I think another, less-loaded example would be that of sociobiology when it first was put forth in the early 70′s. Many liberals had faith that sociobiology was wrong, regardless of what E. O. Wilson’s evidence was for it. They thought it was important that human not have a pre-programmed “nature” to them.

    It’s when certain truth claims touch directly upon value claims that faith is to be found, I suggest.

    Comment by Jeff G — January 15, 2008 @ 1:08 am

  84. Clark: Now in the sense that one is dealing with the logical problem of evil and is merely rejecting omnipotence in its absolutist sense you are right. However it seems to me that while the logical problem of evil gets all the attention it is really the least interesting and least compelling of the problems.

    I think that you are right in one sense, but this is terribly misleading in another. The logical problem of evil, as a logically necessary proof, is indeed easily solved and not much of a problem. But what is a logical problem? If I give a valid argument with premises that you or others find cogent in the sense that the premises are plausible or even persuasive, then it is a very interesting problem. The problem is evil is just such a case. Take the argument:

    (1) God is perfectly good, omniscient, and omnipotent being.
    (2) A perfectly good being knows about and prevents all of the unjustifiable evils and promotes all of the goods that it can.
    (3) An omnipotent being is able to prevent all non-justifiable evils.
    (4) Non-justifiable evils that are within the power of God to prevent exist.
    (C) Not both (4) and (1).

    Although the term “non-justifiable evils” is vague and needs fleshing out, who among us believes that the prolonged torture and rape of a four year old girl is justifiable by some greater good that we just don’t know about? Thus, this is a logical problem of evil that is cogent for me. Now it can b e addressed by a theodicy — but it is a valid and cogent logical argument for me and I suspect for almost everyone. it isn’t a logically necessary disproof because we cannot prove that it is logically necessary that there are unjustifiable evils. But who cares about that? Take the simple instance that occurs all too often of a young girl being subjected to prolonged torture and starvation and then is raped and murdered. Evil is a problem because, as far as we can see, such things occur that are within God’s power to stop and we cannot fathom how there is something that such torturing is necessary to accomplish that couldn’t be accomplished without it in some less heinous way. We cannot even come up with a logically possible possibility to justify it that isn’t itself morally repugnant. So that is a pretty darn powerful logical problem of evil in my book. It is the very argument that I believe Mormonism does a better job of addressing than the tradition that bought into creatio ex nihilo.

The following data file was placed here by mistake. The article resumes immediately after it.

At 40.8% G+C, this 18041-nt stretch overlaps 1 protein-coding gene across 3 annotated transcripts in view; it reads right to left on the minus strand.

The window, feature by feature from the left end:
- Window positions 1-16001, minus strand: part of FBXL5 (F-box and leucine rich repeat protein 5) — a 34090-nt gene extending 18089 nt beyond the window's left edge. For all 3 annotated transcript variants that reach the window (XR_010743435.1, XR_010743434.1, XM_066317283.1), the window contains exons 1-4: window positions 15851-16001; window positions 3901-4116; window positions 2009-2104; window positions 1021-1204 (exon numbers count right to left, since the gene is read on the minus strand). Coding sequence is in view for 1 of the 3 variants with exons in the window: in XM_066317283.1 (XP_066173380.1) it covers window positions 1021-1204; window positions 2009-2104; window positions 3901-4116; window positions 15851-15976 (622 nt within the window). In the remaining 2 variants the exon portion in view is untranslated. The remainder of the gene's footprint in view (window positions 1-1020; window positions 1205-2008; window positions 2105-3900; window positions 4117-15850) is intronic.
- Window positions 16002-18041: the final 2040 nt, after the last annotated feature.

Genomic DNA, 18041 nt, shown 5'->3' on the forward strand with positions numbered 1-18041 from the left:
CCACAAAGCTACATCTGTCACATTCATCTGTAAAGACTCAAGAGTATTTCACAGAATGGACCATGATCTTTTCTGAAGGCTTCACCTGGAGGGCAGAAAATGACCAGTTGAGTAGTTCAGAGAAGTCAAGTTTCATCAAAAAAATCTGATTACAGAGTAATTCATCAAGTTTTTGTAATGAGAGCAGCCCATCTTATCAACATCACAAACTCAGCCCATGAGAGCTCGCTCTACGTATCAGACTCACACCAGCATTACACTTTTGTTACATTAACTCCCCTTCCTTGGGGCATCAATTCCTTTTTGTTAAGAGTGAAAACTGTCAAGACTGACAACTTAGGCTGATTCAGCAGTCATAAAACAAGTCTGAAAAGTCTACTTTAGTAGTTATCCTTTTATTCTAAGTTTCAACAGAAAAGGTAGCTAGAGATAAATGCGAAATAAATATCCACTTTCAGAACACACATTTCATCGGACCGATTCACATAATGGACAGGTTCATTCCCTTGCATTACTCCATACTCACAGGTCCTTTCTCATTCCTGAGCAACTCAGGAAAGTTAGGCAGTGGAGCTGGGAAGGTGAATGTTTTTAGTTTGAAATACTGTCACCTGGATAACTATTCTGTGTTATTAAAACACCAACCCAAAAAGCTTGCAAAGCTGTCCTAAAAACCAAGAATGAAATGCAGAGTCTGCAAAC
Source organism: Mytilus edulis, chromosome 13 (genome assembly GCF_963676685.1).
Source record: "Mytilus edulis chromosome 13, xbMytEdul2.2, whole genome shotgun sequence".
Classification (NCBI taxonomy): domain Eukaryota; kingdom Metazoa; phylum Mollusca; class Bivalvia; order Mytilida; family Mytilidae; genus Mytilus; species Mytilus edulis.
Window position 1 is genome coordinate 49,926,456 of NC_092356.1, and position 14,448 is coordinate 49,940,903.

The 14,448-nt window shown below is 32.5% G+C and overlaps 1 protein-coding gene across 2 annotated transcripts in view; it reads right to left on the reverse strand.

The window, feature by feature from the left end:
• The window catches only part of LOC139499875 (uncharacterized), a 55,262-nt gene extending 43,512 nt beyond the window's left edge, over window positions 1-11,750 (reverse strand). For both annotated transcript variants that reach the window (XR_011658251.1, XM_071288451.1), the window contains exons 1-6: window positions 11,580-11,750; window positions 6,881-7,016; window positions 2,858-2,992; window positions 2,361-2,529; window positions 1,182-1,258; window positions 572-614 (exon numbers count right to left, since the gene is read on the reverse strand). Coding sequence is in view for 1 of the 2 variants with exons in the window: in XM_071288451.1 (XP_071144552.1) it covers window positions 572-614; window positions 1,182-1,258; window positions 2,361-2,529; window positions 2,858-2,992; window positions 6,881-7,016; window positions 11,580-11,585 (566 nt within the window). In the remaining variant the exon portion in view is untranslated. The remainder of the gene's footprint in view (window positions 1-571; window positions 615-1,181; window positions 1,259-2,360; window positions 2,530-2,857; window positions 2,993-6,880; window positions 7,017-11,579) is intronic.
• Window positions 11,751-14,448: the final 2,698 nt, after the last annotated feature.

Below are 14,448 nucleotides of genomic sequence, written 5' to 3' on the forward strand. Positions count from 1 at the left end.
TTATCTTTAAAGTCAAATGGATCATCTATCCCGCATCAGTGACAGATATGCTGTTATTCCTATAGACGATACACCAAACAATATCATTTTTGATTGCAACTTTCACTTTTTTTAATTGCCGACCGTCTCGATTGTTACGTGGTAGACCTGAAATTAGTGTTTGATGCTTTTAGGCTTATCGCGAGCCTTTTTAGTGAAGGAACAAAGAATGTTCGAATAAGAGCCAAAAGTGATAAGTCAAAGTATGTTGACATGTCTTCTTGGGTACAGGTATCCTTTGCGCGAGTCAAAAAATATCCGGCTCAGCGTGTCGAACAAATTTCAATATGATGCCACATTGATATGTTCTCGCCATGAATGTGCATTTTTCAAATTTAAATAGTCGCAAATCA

Jeff: You use “conversation stopper” as some reason not to adopt a view. I don’t think so. Following Wittgenstein I believe that we can see some experiences and commitments as just at the end of conversation. For example, I believe that I am looking through a window at a tree. If you ask my why, I’ll respond: “I just do because that is my experience.” If you ask: “why is that your experience,” I can only answer, “I don’t know, I just do.” it is the same with faith. Why do I experience God as perfect love? I just do. It is my experience. If you ask me why that is my experience, what else am I supposed to say to you?

    Nor is it a valid criticism of my response: “well, you’ve just stopped all conversation and engaged in know-nothing-ism by your response.” To that I say: “open your eyes and look for yourself.”

    Comment by Blake — January 15, 2008 @ 8:19 am

  85. Blake: “who among us believes that the prolonged torture and rape of a four year old girl is justifiable by some greater good that we just don’t know about?”